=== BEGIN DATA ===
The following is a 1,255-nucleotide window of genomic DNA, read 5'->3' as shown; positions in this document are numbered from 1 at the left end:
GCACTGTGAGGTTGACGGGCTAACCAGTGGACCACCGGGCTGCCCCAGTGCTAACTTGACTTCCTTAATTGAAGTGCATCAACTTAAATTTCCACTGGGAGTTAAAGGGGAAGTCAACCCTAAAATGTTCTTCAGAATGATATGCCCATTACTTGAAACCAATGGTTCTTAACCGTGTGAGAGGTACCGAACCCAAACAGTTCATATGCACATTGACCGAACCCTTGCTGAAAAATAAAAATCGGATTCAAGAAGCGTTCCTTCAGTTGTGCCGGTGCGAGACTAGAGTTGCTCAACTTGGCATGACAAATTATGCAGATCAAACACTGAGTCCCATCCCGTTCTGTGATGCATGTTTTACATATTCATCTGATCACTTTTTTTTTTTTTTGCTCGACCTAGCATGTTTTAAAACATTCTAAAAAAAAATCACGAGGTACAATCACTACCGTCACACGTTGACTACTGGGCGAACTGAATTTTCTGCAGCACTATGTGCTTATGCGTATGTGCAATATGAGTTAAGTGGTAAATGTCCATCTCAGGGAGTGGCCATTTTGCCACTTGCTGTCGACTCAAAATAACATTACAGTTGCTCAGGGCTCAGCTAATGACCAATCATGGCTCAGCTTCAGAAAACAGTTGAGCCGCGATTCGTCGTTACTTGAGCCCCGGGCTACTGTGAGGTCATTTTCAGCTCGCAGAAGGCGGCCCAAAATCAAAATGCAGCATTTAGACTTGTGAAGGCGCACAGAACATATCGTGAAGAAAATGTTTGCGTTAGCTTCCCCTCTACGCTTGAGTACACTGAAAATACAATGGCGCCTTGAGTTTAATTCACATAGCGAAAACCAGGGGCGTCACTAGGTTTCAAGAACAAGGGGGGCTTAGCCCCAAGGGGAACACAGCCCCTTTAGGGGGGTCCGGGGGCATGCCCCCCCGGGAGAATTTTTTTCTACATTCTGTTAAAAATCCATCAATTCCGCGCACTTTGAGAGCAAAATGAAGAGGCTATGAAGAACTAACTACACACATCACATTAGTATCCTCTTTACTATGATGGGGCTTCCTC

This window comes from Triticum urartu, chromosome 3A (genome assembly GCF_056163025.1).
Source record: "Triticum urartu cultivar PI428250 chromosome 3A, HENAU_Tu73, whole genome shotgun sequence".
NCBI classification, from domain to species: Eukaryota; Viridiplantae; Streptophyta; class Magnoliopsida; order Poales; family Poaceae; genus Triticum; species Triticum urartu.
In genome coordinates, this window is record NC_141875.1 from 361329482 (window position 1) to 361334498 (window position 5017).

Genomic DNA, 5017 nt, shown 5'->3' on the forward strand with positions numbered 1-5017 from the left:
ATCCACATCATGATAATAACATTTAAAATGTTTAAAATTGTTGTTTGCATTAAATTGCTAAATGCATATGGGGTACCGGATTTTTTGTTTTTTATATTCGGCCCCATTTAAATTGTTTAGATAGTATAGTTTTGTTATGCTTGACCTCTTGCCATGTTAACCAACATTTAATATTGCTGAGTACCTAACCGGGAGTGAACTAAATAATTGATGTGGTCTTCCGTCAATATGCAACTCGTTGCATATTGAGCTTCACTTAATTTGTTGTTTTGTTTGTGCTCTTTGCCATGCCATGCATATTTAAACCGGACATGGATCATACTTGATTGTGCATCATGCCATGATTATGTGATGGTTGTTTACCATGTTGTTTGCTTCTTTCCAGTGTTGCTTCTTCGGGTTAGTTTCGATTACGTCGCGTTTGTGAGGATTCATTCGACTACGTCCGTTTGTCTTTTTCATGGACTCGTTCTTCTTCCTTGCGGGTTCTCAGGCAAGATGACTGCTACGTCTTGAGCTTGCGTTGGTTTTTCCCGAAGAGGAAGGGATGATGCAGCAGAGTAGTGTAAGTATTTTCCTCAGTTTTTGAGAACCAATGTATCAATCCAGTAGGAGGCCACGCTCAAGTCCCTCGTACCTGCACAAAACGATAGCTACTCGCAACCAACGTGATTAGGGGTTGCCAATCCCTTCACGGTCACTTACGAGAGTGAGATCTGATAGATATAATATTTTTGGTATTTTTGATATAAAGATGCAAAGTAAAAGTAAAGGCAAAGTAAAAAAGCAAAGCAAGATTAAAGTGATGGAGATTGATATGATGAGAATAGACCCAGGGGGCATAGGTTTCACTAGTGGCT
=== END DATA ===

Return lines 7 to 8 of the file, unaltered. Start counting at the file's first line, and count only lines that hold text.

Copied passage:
Genomic DNA, 5017 nt, shown 5'->3' on the forward strand with positions numbered 1-5017 from the left:
ATCCACATCATGATAATAACATTTAAAATGTTTAAAATTGTTGTTTGCATTAAATTGCTAAATGCATATGGGGTACCGGATTTTTTGTTTTTTATATTCGGCCCCATTTAAATTGTTTAGATAGTATAGTTTTGTTATGCTTGACCTCTTGCCATGTTAACCAACATTTAATATTGCTGAGTACCTAACCGGGAGTGAACTAAATAATTGATGTGGTCTTCCGTCAATATGCAACTCGTTGCATATTGAGCTTCACTTAATTTGTTGTTTTGTTTGTGCTCTTTGCCATGCCATGCATATTTAAACCGGACATGGATCATACTTGATTGTGCATCATGCCATGATTATGTGATGGTTGTTTACCATGTTGTTTGCTTCTTTCCAGTGTTGCTTCTTCGGGTTAGTTTCGATTACGTCGCGTTTGTGAGGATTCATTCGACTACGTCCGTTTGTCTTTTTCATGGACTCGTTCTTCTTCCTTGCGGGTTCTCAGGCAAGATGACTGCTACGTCTTGAGCTTGCGTTGGTTTTTCCCGAAGAGGAAGGGATGATGCAGCAGAGTAGTGTAAGTATTTTCCTCAGTTTTTGAGAACCAATGTATCAATCCAGTAGGAGGCCACGCTCAAGTCCCTCGTACCTGCACAAAACGATAGCTACTCGCAACCAACGTGATTAGGGGTTGCCAATCCCTTCACGGTCACTTACGAGAGTGAGATCTGATAGATATAATATTTTTGGTATTTTTGATATAAAGATGCAAAGTAAAAGTAAAGGCAAAGTAAAAAAGCAAAGCAAGATTAAAGTGATGGAGATTGATATGATGAGAATAGACCCAGGGGGCATAGGTTTCACTAGTGGCT